​I somehow found my path, as people tend to do.  I started working in cafes, pubs, gourmet grocery stores, places that were more “upscale,” comparatively. Finally, I shucked the chains of food service altogether and decided to try out a school for welding… for a whole week. Then I tried my hand studying to be an electrician, and that lasted a whole two weeks. After the whole school thing not working out, I started looking for construction jobs, but no one would hire me.  All I had done in my life was “women’s work”, you know, cooking.  Fortunately, a kind soul at a coffee shop hired me as a barista and a punk rock pizza joint hired me as a server.  I may not have been able to escape food service as a whole but at least I wasn’t killing myself in the kitchen.  As fate would have it, within a few months the banquet chef at the gourmet food store, where my coffee shop was located saw my resume and persuaded me to start cooking again.

​That experience at Fowlers food and wine in Durham was the first sprout of a love.  I liked the kitchen before because of the rock and roll lifestyle, the hours, the grit and the grime, but I had yet to be sold on the one key element, the food.

Working at Fowlers I started to love the process creating things. I was able to fill the deli case every day with whatever I wanted. I worked the register in the wine section and learned  about the wines. I worked the cheese counter and learned about cheese. I was able to work in the butcher shop, and I busted out sandwiches for the deli and worked special events. This is exactly what I had been waiting for, why had I been fighting it? I finally learned, just give in!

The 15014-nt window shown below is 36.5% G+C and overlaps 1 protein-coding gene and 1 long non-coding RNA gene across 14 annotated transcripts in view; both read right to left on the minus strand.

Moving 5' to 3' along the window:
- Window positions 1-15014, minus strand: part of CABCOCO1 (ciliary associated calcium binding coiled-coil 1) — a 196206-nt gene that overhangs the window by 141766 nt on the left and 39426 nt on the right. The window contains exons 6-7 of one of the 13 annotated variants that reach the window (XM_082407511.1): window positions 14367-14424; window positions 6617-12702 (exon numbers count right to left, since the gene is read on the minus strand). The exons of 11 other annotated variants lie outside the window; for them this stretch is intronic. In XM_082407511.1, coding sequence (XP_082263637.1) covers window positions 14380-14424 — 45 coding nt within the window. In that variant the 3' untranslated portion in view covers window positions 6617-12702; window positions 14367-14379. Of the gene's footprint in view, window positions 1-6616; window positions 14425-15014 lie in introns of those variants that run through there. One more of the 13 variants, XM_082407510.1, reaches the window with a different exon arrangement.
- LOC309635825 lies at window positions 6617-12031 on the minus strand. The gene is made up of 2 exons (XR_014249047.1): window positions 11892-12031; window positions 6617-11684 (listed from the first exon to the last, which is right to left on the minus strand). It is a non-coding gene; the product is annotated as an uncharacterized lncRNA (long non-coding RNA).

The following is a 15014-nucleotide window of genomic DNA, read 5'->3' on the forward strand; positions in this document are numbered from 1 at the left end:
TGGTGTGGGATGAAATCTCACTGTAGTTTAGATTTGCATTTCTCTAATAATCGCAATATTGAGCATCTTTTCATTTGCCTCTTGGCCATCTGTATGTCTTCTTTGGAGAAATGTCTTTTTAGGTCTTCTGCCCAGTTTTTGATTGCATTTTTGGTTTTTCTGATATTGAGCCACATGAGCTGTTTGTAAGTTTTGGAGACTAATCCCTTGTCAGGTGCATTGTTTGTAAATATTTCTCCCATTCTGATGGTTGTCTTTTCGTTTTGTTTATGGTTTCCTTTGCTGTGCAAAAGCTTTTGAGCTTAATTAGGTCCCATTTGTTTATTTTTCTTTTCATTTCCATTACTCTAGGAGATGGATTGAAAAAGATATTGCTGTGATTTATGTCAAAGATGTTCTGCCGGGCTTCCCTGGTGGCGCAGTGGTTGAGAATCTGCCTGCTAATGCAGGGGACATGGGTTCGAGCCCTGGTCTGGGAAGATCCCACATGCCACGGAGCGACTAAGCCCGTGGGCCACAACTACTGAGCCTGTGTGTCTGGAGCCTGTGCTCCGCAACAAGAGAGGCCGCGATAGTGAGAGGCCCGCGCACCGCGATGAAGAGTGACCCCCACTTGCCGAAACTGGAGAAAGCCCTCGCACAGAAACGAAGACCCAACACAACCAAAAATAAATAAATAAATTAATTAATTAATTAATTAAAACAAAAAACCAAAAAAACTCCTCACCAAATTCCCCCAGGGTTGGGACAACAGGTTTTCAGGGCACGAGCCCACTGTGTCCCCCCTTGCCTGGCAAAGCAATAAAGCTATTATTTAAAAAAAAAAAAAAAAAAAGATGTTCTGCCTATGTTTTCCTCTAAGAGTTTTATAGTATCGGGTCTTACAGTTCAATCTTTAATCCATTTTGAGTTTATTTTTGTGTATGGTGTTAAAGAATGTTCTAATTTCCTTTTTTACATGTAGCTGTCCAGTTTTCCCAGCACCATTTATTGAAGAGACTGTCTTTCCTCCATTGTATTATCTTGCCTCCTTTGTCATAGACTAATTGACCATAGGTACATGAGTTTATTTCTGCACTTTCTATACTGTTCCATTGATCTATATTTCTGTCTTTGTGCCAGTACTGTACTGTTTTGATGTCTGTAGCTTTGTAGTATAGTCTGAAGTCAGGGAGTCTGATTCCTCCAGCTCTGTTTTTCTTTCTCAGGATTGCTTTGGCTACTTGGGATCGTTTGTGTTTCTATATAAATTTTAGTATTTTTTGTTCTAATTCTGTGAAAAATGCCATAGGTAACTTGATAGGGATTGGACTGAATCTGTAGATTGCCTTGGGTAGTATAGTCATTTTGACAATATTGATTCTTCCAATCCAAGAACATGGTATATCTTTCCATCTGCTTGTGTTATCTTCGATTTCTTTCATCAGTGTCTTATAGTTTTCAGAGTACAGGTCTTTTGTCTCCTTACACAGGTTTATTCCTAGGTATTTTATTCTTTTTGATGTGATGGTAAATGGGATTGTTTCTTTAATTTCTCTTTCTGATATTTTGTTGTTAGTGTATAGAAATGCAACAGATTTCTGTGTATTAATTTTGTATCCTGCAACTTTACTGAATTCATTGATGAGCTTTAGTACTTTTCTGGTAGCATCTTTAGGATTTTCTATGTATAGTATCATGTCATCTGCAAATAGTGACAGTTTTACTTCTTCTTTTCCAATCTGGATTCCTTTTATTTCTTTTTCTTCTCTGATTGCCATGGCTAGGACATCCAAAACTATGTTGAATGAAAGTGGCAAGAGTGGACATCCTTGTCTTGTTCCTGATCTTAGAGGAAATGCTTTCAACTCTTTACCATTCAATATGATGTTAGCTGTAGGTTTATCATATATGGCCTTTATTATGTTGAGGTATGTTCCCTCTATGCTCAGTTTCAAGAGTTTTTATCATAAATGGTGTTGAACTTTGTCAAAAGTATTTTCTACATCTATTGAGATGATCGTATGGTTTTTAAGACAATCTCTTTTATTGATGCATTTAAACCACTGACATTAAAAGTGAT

​About that time my then girlfriend and I became pregnant, and my thought process was, go big or go home.  Instead of having two jobs, why not just have one job and go to school for that job? Didn’t I want the poor misbegotten child of a 26 year old punk rocker to be proud of her daddy? Having her in my life gave me even more of a reason to make something great out of all that kitchen experience.  So, School it was! I moved Back to Asheville from Durham and began the culinary program at Asheville Buncombe Technical Community College.

​Again, I put all of myself into everything I do, and school became my entire life.  I worked 40-50 hours a week, I was on the College’s culinary competition team. I was a father to my child, I participated in the baking/cooking clubs at school and still made time to work in the back of the classroom — probably even when I wasn’t necessarily supposed to be there — trying to figure out what to do with fish heads, chicken hearts, pork kidneys and salmon bones. I was always pushing myself to learn. I had fallen in love, and fallen hard. This was it. This was my life. Done and done.